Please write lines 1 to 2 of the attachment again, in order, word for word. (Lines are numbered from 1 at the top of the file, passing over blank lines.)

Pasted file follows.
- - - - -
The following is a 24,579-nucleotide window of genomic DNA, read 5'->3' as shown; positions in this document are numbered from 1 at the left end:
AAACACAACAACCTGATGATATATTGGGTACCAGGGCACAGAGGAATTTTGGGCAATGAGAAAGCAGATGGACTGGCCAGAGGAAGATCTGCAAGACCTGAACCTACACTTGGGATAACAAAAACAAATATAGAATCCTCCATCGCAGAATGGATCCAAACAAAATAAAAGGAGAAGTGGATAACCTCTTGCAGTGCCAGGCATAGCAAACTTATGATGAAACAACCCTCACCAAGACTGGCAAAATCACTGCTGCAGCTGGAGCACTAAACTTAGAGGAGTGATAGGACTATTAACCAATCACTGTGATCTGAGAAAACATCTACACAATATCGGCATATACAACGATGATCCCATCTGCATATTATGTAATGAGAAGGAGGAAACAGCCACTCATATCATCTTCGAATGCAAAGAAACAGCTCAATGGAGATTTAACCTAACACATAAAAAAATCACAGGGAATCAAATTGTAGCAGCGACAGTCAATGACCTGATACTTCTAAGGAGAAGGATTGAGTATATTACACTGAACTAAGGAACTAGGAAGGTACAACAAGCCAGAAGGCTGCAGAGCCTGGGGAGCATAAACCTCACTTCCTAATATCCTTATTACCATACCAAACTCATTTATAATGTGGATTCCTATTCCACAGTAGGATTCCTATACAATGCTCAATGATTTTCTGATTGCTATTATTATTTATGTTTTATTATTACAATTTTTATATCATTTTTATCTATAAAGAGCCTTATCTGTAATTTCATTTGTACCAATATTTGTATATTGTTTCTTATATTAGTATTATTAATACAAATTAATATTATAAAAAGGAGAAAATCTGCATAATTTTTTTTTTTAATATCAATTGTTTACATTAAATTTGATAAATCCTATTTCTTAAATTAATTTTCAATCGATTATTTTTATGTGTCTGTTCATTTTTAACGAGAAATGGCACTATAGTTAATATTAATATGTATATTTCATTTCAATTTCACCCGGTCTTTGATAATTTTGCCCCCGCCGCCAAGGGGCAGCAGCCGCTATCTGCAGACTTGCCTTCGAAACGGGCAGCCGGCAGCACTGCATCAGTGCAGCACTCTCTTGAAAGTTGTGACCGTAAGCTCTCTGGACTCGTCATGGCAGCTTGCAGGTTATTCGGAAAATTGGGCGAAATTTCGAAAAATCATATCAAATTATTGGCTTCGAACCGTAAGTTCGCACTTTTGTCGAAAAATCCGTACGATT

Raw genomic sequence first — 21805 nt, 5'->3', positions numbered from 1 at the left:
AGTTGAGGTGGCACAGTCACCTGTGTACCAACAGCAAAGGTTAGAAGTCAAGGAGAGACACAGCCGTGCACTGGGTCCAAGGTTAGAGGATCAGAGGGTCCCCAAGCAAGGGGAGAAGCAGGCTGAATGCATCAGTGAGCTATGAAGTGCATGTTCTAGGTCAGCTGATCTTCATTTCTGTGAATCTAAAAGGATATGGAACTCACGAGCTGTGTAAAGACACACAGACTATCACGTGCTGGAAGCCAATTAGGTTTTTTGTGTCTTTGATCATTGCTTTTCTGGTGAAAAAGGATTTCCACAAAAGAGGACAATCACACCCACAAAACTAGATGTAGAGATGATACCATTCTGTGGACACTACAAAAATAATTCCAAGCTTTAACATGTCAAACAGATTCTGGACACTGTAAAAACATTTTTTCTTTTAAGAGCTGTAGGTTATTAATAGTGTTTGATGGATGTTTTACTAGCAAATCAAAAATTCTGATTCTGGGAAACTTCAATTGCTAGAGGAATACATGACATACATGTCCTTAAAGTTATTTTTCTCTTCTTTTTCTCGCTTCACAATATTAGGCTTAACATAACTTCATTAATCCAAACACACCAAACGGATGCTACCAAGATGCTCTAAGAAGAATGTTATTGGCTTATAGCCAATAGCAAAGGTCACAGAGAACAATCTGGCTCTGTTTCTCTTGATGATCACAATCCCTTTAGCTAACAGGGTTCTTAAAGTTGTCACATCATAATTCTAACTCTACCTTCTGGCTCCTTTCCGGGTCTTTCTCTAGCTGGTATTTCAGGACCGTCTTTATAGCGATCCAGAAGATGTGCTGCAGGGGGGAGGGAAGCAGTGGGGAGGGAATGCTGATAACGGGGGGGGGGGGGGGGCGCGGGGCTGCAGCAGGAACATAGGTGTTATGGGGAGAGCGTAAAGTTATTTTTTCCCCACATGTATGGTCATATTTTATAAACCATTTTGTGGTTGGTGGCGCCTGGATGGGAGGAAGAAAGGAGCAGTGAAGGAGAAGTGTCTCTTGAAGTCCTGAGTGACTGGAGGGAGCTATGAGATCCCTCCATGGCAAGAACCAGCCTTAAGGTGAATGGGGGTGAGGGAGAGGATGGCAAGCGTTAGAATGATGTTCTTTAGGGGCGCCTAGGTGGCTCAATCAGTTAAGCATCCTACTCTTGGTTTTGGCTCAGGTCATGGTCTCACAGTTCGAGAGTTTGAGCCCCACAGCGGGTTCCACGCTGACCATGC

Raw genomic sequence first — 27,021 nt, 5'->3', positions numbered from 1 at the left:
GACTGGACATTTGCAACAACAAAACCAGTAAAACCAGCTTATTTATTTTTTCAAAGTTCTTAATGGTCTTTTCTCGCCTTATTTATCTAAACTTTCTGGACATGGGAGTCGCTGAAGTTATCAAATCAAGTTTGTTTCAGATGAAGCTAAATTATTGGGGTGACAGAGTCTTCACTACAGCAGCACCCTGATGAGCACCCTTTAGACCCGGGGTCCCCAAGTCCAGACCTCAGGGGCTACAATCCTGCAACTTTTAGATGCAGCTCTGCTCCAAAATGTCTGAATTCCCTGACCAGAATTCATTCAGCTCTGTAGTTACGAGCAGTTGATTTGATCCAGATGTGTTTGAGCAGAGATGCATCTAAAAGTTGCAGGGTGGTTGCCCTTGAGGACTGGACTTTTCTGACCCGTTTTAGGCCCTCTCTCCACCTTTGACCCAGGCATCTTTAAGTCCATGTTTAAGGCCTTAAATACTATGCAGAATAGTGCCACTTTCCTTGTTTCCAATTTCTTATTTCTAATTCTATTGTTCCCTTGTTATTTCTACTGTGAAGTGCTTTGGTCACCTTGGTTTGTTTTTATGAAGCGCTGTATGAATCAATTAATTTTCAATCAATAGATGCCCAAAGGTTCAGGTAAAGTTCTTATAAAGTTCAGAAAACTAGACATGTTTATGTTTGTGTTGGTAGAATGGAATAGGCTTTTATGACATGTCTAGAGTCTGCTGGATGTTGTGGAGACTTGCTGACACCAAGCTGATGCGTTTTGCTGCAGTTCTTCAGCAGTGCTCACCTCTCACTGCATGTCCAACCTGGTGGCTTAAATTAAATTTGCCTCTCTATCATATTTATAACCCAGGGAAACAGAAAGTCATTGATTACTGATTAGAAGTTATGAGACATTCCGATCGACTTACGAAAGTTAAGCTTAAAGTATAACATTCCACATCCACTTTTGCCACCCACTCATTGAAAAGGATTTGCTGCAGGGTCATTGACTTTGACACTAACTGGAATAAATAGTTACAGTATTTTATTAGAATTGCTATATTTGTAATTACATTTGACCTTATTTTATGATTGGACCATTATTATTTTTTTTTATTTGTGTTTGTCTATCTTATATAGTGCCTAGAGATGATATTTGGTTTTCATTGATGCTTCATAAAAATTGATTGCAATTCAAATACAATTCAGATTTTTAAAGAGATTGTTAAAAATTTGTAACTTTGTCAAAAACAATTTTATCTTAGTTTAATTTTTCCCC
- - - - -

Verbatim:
The following is a 24,579-nucleotide window of genomic DNA, read 5'->3' as shown; positions in this document are numbered from 1 at the left end:
AAACACAACAACCTGATGATATATTGGGTACCAGGGCACAGAGGAATTTTGGGCAATGAGAAAGCAGATGGACTGGCCAGAGGAAGATCTGCAAGACCTGAACCTACACTTGGGATAACAAAAACAAATATAGAATCCTCCATCGCAGAATGGATCCAAACAAAATAAAAGGAGAAGTGGATAACCTCTTGCAGTGCCAGGCATAGCAAACTTATGATGAAACAACCCTCACCAAGACTGGCAAAATCACTGCTGCAGCTGGAGCACTAAACTTAGAGGAGTGATAGGACTATTAACCAATCACTGTGATCTGAGAAAACATCTACACAATATCGGCATATACAACGATGATCCCATCTGCATATTATGTAATGAGAAGGAGGAAACAGCCACTCATATCATCTTCGAATGCAAAGAAACAGCTCAATGGAGATTTAACCTAACACATAAAAAAATCACAGGGAATCAAATTGTAGCAGCGACAGTCAATGACCTGATACTTCTAAGGAGAAGGATTGAGTATATTACACTGAACTAAGGAACTAGGAAGGTACAACAAGCCAGAAGGCTGCAGAGCCTGGGGAGCATAAACCTCACTTCCTAATATCCTTATTACCATACCAAACTCATTTATAATGTGGATTCCTATTCCACAGTAGGATTCCTATACAATGCTCAATGATTTTCTGATTGCTATTATTATTTATGTTTTATTATTACAATTTTTATATCATTTTTATCTATAAAGAGCCTTATCTGTAATTTCATTTGTACCAATATTTGTATATTGTTTCTTATATTAGTATTATTAATACAAATTAATATTATAAAAAGGAGAAAATCTGCATAATTTTTTTTTTTAATATCAATTGTTTACATTAAATTTGATAAATCCTATTTCTTAAATTAATTTTCAATCGATTATTTTTATGTGTCTGTTCATTTTTAACGAGAAATGGCACTATAGTTAATATTAATATGTATATTTCATTTCAATTTCACCCGGTCTTTGATAATTTTGCCCCCGCCGCCAAGGGGCAGCAGCCGCTATCTGCAGACTTGCCTTCGAAACGGGCAGCCGGCAGCACTGCATCAGTGCAGCACTCTCTTGAAAGTTGTGACCGTAAGCTCTCTGGACTCGTCATGGCAGCTTGCAGGTTATTCGGAAAATTGGGCGAAATTTCGAAAAATCATATCAAATTATTGGCTTCGAACCGTAAGTTCGCACTTTTGTCGAAAAATCCGTACGATT